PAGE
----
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Friday, 14 April 2017 22:53

The Ideological Divide Featured

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Judge Neil Gorsuch would never have been appointed to the Supreme Court by Hillary Clinton. He's way too conservative.

But unfortunately for those of us who would prefer a more liberal choice -- such as Merrick Garland, who never got a confirmation vote -- Hillary Clinton didn't win the election. Donald Trump did. And that means he gets to appoint someone who agrees with him to the Supreme Court, not someone who agrees with me and my Democratic friends.

And from that standpoint, you could do a whole lot worse than Neil Gorsuch.

For starters, Gorsuch is very, very smart. Very smart people who make it to the high court often develop into justices who are willing to take on the president and Congress in order to enforce the Constitution. Earl Warren, the most liberal chief justice in recent history, was appointed by Republican President Dwight Eisenhower. Justice William Brennan, the most liberal

justice on the court in the 1970s, was also an Eisenhower appointee. So was my old boss, Justice John Paul Stevens, whose nomination was opposed by the National Organization for Women, then the most powerful women's group in the country. By the time he retired at the age of 90, he was also considered the most liberal justice on the court. And don't forget Hugo

Black, who was confirmed despite alleged ties to the Klan, and went on to be a respected, and very liberal, member of the court.

Moreover, while I did not have Gorsuch as a student, my former colleagues who did describe a young man who was a conservative, not an ideological hard-liner like the man he will replace, Justice Antonin Scalia. One of his former professors told me that Gorsuch is more like Chief Justice John Roberts, who voted to uphold Obamacare. Gorsuch was conservative as a student, but not an angry conservative. He listened; he was thoughtful and respected others' points of view.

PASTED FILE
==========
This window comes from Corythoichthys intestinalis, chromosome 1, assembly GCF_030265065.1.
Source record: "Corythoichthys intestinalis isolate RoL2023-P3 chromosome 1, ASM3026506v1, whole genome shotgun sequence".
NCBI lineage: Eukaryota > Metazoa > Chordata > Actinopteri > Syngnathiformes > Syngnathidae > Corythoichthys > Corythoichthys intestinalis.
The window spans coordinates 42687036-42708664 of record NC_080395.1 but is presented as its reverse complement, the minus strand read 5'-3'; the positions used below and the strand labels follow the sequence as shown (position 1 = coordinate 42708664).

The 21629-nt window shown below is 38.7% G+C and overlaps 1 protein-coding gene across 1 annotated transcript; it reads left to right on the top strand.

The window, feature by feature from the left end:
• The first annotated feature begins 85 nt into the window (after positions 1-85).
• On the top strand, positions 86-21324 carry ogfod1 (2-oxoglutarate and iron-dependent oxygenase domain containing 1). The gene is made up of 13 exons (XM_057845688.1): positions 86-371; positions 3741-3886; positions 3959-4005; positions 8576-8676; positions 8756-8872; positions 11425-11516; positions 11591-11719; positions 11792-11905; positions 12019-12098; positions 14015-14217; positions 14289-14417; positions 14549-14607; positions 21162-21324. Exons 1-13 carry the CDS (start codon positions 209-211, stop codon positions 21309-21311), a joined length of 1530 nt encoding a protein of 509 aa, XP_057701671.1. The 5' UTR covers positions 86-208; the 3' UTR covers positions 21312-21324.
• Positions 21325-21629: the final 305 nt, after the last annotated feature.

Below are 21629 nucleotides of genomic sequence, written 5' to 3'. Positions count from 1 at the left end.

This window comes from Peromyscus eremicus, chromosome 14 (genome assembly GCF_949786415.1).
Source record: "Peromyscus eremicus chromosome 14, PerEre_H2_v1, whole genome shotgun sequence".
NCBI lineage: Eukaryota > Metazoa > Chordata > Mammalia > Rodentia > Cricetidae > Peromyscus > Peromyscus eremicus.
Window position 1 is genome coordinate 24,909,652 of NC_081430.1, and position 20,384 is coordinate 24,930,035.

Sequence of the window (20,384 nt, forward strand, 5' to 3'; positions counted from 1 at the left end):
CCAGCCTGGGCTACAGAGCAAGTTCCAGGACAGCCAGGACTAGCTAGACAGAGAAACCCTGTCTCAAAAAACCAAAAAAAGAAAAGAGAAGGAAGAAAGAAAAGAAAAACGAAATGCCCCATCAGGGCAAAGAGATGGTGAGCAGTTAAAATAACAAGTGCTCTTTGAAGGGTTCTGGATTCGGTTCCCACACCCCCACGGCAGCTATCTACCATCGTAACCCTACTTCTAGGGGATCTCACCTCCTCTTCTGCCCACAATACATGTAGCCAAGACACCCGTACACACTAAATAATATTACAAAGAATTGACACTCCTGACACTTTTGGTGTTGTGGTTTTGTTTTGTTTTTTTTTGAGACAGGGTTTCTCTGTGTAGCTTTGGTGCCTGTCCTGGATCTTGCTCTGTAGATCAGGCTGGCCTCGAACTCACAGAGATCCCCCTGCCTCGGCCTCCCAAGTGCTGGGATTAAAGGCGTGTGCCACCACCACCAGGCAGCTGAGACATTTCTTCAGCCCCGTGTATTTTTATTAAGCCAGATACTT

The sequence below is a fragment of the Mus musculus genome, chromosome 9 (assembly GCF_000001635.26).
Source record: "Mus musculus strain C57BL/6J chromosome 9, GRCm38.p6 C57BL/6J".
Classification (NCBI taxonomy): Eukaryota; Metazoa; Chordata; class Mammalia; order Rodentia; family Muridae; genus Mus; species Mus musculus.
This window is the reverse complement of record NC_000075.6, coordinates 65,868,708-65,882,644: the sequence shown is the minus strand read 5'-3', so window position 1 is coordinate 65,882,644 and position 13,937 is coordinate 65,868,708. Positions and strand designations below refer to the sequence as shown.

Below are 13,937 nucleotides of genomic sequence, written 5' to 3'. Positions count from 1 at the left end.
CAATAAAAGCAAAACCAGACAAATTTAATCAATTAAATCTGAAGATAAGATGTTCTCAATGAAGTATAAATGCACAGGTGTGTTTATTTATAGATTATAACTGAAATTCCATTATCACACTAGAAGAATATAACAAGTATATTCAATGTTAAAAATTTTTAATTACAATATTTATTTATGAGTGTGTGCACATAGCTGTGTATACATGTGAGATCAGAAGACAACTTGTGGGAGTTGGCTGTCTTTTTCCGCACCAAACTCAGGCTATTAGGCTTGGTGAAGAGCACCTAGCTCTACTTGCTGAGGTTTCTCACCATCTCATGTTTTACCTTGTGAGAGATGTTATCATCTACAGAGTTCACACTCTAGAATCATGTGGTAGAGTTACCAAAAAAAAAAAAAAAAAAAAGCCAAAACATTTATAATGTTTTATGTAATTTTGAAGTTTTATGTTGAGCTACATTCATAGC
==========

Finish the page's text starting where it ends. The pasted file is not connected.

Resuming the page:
Indeed, though he was appointed by President Trump, that did not stop Judge Gorsuch from defending judiciary independence even as Trump was attacking the federal judiciary for finding his executive order on immigration to be unconstitutional.

In short, in Gorsuch, you have a very smart conservative who is willing to stand up to the president who appointed him.

So, why were the Democrats in the Senate so determined to filibuster his nomination? That's easy. The ideological divide has hardened under President Trump. Democrats are the opposition party. In that context, trying to block a nominee appointed by the administration makes sense -- unless you actually consider the consequences.

Having resorted to the "nuclear option" (i.e., requiring a simple majority to confirm most nominees by the president) when they controlled the Senate and the Republicans were the opposition party, Senate Democrats must surely have recognized the most likely result of a filibuster: Republicans eliminate the exception the Democrats left in place for Supreme Court nominees. The Republicans needed 60 votes to stop a filibuster, but they only needed 51 votes to eliminate the right to filibuster Supreme Court nominees.

Susan Estrich

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